Bacteria depend for their provision of food and energy upon the conditions of nutrition. If these conditions remain constant one of three things comes to pass. Either the bacteria change in form and action, and adjust themselves to the new conditions, or they form spores, which preserve the species until better times for them to return, or they fail to adapt themselves at all and so perish.
Dr. Henry Plotz, a fellow-alumnus of the writer, in his biologic studies, has identified the bacilli found in Brill's disease and typhus fever as being two different strains of the same microorganism.
We quote additional evidence to support the preceding statement as to the mutability in form and physiologic activity under varying conditions of environment.
There is a growing suspicion that the typhoid bacillus is really nothing else than a highly educated strain ascending from the colon bacillus
(bacillus coli communis) of everybody's alimentary tract.
These two species resemble one another in form and habit, and midway between them are certain bacterial species which add to the more benign characteristics of the typhoid bacillus ; these latter being known as paratyphoid bacillus A and paratyphoid bacillus B. Paratyphoid is a milder disease than typhoid fever, and epidemics sometimes occur shortly after epidemics of true typhoid.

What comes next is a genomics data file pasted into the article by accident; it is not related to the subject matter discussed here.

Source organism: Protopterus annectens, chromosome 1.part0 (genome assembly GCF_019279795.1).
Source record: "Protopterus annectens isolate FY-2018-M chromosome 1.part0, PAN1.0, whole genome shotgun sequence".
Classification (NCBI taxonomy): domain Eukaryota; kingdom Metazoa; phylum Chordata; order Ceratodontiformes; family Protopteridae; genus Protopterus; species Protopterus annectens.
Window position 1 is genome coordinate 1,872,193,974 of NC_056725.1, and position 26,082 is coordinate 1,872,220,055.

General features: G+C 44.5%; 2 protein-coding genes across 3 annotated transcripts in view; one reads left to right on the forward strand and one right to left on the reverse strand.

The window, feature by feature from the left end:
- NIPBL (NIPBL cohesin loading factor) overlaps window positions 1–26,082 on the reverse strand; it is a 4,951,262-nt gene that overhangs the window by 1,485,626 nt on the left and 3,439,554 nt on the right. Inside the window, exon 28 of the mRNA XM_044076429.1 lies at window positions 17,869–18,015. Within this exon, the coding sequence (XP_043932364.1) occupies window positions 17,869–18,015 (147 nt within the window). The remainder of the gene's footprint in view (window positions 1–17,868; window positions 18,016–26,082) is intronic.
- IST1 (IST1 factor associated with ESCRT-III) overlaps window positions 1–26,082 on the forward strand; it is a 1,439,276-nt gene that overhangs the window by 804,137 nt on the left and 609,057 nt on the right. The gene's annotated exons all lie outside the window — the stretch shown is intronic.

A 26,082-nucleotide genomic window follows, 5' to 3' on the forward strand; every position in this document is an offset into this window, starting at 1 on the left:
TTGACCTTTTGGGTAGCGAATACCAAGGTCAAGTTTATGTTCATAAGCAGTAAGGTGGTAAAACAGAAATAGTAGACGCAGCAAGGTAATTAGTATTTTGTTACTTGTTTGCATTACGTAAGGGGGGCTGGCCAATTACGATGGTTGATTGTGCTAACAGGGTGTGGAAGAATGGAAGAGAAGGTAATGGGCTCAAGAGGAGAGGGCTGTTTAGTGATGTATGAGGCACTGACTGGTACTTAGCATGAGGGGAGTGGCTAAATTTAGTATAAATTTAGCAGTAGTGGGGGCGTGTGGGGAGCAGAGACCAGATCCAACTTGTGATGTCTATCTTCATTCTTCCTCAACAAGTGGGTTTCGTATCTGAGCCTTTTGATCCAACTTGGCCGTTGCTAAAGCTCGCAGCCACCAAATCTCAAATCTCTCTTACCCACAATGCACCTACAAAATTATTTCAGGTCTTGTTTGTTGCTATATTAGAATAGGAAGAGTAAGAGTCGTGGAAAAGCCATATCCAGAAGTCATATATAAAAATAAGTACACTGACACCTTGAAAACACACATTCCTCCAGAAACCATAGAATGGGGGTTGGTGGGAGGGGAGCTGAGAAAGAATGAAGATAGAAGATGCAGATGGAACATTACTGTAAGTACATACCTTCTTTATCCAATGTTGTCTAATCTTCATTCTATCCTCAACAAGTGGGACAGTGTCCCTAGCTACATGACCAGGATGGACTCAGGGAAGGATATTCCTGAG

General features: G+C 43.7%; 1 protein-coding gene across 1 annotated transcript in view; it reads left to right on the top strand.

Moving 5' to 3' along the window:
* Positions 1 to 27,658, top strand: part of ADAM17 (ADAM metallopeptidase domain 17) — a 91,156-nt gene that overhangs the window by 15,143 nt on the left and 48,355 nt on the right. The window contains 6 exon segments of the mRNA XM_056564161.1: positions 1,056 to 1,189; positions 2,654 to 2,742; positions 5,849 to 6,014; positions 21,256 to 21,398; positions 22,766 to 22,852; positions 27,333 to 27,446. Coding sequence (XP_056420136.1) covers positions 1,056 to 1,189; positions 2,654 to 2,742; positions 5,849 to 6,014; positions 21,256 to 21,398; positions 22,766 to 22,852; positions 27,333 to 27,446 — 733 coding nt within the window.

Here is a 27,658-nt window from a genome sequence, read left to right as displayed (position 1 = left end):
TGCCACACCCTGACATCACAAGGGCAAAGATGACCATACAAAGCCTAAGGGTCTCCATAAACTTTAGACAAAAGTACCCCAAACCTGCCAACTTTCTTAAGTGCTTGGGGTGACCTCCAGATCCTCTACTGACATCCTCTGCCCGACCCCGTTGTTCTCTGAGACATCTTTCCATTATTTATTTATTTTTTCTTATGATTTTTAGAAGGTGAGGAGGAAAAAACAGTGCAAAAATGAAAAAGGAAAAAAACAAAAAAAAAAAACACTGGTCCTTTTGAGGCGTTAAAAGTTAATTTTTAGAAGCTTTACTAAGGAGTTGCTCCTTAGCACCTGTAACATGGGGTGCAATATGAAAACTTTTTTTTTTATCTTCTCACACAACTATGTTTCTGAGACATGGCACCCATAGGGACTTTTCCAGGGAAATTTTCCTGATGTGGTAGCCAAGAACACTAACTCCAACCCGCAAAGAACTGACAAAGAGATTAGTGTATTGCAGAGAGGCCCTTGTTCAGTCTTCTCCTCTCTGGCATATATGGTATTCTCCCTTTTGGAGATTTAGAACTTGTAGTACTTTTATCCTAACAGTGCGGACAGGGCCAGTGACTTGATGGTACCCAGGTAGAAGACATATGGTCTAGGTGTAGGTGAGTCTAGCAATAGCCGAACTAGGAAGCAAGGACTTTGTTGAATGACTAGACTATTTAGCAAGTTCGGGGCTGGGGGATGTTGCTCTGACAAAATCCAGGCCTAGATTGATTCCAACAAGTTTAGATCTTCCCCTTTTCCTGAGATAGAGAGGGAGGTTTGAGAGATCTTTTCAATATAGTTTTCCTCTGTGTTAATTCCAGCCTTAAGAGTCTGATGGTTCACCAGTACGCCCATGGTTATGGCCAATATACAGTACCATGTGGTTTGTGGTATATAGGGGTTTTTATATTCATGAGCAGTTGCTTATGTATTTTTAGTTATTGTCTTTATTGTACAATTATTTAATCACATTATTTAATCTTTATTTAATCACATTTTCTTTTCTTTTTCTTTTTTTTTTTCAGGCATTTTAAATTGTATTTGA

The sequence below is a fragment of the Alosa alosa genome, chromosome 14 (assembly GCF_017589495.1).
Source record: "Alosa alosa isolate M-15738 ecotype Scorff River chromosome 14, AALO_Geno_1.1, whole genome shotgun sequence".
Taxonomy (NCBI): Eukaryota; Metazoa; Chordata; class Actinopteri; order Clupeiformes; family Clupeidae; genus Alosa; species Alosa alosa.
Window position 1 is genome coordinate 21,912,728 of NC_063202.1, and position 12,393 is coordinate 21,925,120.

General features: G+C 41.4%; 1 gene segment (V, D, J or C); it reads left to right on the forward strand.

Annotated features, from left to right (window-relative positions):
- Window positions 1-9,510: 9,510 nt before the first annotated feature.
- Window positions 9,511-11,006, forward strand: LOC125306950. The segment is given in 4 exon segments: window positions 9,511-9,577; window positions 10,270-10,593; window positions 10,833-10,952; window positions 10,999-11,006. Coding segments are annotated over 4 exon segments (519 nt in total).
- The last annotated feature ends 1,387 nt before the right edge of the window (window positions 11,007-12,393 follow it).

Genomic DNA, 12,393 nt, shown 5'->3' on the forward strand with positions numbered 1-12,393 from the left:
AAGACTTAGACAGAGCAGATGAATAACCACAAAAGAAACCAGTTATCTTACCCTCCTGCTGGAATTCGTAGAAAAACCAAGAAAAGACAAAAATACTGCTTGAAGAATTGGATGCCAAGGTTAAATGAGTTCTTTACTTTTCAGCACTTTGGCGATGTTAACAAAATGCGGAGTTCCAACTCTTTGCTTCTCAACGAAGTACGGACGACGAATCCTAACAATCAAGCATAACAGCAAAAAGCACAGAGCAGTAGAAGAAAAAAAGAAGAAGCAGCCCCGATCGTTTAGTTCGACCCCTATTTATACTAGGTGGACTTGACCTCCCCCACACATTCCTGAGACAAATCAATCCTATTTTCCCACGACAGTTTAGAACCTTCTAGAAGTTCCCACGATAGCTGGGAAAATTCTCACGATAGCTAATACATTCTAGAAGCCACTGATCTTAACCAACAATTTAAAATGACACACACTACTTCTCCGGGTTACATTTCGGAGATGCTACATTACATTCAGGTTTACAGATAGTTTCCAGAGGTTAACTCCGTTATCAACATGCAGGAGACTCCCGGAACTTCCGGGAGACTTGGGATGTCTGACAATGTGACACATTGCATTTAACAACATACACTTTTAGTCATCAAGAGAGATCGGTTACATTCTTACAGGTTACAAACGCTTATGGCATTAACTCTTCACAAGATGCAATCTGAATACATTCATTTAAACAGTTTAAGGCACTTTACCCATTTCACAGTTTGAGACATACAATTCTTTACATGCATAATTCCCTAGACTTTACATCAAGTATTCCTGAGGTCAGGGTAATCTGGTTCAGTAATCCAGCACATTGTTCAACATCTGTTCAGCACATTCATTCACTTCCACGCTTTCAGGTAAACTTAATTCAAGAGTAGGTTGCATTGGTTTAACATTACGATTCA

But still more confusing than the colon bacillus group is the group of apparently interchanging bacterial types which are concerned in the causation of throat and nose infections and so-called rheumatism or joint infections. The streptococfactor of tonsillitis and complicating or secondcus has been commonly recognized as a frequent ary acute rheumatic fever. Also in a large number of cases, bacteriologically studied, pneumococcus has been found in pure culture in and about the inflamed joints of articular rheumatism.
The very fact that some investigators found streptococci, while others found pneumococi in such cases, has only made practical physicians skeptical of bacteriologist's results.